Open letter to King County about Critical Areas Ordinance
Mr. Sims and All Council members:
As a national and international property rights researcher, I daily
see similar 'emergencies' such as your 'Critical Areas Ordinance/s'.
It usually elicits a chuckle to think that otherwise reasonable appearing
people could/would seek to pull off such a scam on their own neighborhood.
However, I can see how it came to be. Your residents have been, by
and large, 'taking a nap' while the trap sprang shut. These cookie
cutter ordinances must be a template -- one that only needs to have
the blanks filled in as to how much of the taxpayers' property rights
you intend to take this year. Here in rural Ohio, our farmers saw
not one, but TWO assessments in one year (September and December).
The first averaged a 126% increase in farm taxes; the second went
after up to 72% MORE. This is robbery without a gun; extortion using
paper and pen, nothing more.
No matter. They're waking up now, as their county teeters on the brink
of having its middle class completely erased and nothing but the haves
and the have-nots left to fill the void. I am reminded of the Sheriff
of Nottingham riding throughout the kingdom, collecting taxes from
those taxed-to-the-hilt countrymen -- and his surprise at meeting
Robin Hood and his merry band on a wooded trail. Did you really think
this would continue forever? Did you think Preston Drew and his neighbors
would keep handing you more and more until there was nothing left?
They almost did.
Al Osgood is drafting something that seeks what has always been in
our Constitution (you remember: the national one): compensation for
a taking. Bottom line, though, is that a taking in a place where so
much has already been taken, is arguably a crime. Why not penalize
those doing the taking and reward those whose ownership and stewardship
-- which includes that word DEVELOPMENT that you, Council, seem to
think is your own personal domain?
Wendy Walsh of 'Public Benefit Rating System' fame (or notoriety,
depending on whether you're the steamroller or the pavement), Klaus
Richter, Pam Bissonette and other King County Open Space Citizens'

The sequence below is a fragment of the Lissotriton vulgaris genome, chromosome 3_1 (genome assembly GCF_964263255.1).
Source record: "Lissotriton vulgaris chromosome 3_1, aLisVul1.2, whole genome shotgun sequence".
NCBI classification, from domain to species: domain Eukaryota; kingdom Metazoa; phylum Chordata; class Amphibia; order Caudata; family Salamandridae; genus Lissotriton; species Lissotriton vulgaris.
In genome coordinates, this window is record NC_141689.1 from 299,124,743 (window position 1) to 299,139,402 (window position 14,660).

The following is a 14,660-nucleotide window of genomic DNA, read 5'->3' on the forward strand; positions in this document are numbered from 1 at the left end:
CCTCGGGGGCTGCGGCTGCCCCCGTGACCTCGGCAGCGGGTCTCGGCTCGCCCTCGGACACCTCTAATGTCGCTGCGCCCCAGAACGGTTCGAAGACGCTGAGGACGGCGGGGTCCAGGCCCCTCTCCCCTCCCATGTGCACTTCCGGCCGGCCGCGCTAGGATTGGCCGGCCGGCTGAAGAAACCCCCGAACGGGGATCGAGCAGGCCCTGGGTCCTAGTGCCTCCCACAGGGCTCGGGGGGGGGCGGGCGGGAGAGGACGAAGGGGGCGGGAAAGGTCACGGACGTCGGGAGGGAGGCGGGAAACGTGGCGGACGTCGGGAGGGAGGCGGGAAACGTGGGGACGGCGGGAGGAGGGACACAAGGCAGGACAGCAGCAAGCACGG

Oversight Committee and Growth Management Committee members may wax
euphoric about 'preserving' -- but the fact is that no one has sought
to control what she/they do with their property. It's a one-way street,
and Ms. Walsh apparently thinks it runs her way. Preserve is what
biology students do with a jar of formaldehyde. 'Protect' and 'restore'
are just stalking horses for Control, which it is crystal-clear that
you seek to exert over everyone and their property, which means their
You are to vote NO on CAO -- also I can see why you'd think you could
get away with such an abomination in the last country you should ever
consider trying such hi jinx. Apparently, the mind set of King County
residents has been such that they've allowed their county to don the
dubious distinction as being the most restrictive, property rights
wise, in the entire state. To that end, I can see how this 'last straw'
came about. Even now, they bring up things that should never have
been put in place in ANY county in America, including, but not limited
to, a "Growth Management Act" and acquiescing to the mantra
of "150 years of environmental damage" dadada. It was inevitable
that you'd have the run of the candy store long enough to think you
The proposed Critical Areas Ordinances seek to abort every property
rights tenet in the Constitution and Bill of Rights of the United
States of America -- and do so on the backs of the property owners
of rural King County, Washington. You seek to extort from them something
that resembles a Mafia action from past years. Is this how you want
your Council to be remembered, as the thieves of property rights?
No emergency requires this legislation -- but to pass such patently
illegal legislation would be to CREATE an emergency. The fact that
King County already has the strongest restrictions on land use in
the state sickens me. This tells me that the citizenry have for far
too long been of not strong enough backbone and too strong a desire
to let 'someone else' make the rules, so long as those rules did not
dabble in their comfort zone. Now this cocoon has come back to haunt
them, and you are the delivery people. Through multiple down-zoning,
a house of cards -- which will 'bring down' all that most rural residents
hold dear -- is about to implode.
I instruct you, as representatives of taxpayers in your county --
however tardy they've been on standing up to your view of 'freedom'
by strangulatory regulation and smothering restrictions -- Vote NO
to all CAO and CAO-related schemes.
Julie K. Smithson